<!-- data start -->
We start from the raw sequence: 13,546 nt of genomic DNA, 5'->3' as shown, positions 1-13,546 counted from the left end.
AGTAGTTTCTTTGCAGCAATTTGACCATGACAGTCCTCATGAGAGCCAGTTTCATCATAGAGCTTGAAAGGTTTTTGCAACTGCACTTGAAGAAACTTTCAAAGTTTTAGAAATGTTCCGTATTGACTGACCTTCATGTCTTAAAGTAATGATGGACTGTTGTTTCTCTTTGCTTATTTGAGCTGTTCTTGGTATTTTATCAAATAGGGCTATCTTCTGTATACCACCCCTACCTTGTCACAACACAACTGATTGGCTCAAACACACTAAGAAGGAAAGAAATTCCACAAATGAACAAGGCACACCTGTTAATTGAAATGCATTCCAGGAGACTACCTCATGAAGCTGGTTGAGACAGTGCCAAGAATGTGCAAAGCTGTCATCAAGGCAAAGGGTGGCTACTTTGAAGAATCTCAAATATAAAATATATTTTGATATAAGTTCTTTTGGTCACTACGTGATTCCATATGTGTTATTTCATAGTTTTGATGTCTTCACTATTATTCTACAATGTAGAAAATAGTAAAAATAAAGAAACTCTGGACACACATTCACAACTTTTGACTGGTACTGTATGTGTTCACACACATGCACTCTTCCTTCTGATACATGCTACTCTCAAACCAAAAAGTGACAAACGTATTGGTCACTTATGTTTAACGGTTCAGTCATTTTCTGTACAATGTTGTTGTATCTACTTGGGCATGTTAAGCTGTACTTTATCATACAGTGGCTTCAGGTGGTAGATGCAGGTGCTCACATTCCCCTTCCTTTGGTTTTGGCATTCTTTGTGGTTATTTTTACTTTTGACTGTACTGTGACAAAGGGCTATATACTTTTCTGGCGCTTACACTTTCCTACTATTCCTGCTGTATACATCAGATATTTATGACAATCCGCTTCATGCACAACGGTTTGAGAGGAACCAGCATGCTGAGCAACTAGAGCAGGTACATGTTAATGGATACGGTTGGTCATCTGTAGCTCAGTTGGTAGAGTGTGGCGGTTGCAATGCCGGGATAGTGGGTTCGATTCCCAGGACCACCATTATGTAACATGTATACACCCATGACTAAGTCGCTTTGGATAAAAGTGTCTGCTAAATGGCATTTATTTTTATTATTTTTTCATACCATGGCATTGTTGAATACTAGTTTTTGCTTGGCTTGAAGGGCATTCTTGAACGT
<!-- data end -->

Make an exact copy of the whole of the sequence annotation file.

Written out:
We start from the raw sequence: 13,546 nt of genomic DNA, 5'->3' as shown, positions 1-13,546 counted from the left end.
AGTAGTTTCTTTGCAGCAATTTGACCATGACAGTCCTCATGAGAGCCAGTTTCATCATAGAGCTTGAAAGGTTTTTGCAACTGCACTTGAAGAAACTTTCAAAGTTTTAGAAATGTTCCGTATTGACTGACCTTCATGTCTTAAAGTAATGATGGACTGTTGTTTCTCTTTGCTTATTTGAGCTGTTCTTGGTATTTTATCAAATAGGGCTATCTTCTGTATACCACCCCTACCTTGTCACAACACAACTGATTGGCTCAAACACACTAAGAAGGAAAGAAATTCCACAAATGAACAAGGCACACCTGTTAATTGAAATGCATTCCAGGAGACTACCTCATGAAGCTGGTTGAGACAGTGCCAAGAATGTGCAAAGCTGTCATCAAGGCAAAGGGTGGCTACTTTGAAGAATCTCAAATATAAAATATATTTTGATATAAGTTCTTTTGGTCACTACGTGATTCCATATGTGTTATTTCATAGTTTTGATGTCTTCACTATTATTCTACAATGTAGAAAATAGTAAAAATAAAGAAACTCTGGACACACATTCACAACTTTTGACTGGTACTGTATGTGTTCACACACATGCACTCTTCCTTCTGATACATGCTACTCTCAAACCAAAAAGTGACAAACGTATTGGTCACTTATGTTTAACGGTTCAGTCATTTTCTGTACAATGTTGTTGTATCTACTTGGGCATGTTAAGCTGTACTTTATCATACAGTGGCTTCAGGTGGTAGATGCAGGTGCTCACATTCCCCTTCCTTTGGTTTTGGCATTCTTTGTGGTTATTTTTACTTTTGACTGTACTGTGACAAAGGGCTATATACTTTTCTGGCGCTTACACTTTCCTACTATTCCTGCTGTATACATCAGATATTTATGACAATCCGCTTCATGCACAACGGTTTGAGAGGAACCAGCATGCTGAGCAACTAGAGCAGGTACATGTTAATGGATACGGTTGGTCATCTGTAGCTCAGTTGGTAGAGTGTGGCGGTTGCAATGCCGGGATAGTGGGTTCGATTCCCAGGACCACCATTATGTAACATGTATACACCCATGACTAAGTCGCTTTGGATAAAAGTGTCTGCTAAATGGCATTTATTTTTATTATTTTTTCATACCATGGCATTGTTGAATACTAGTTTTTGCTTGGCTTGAAGGGCATTCTTGAACGT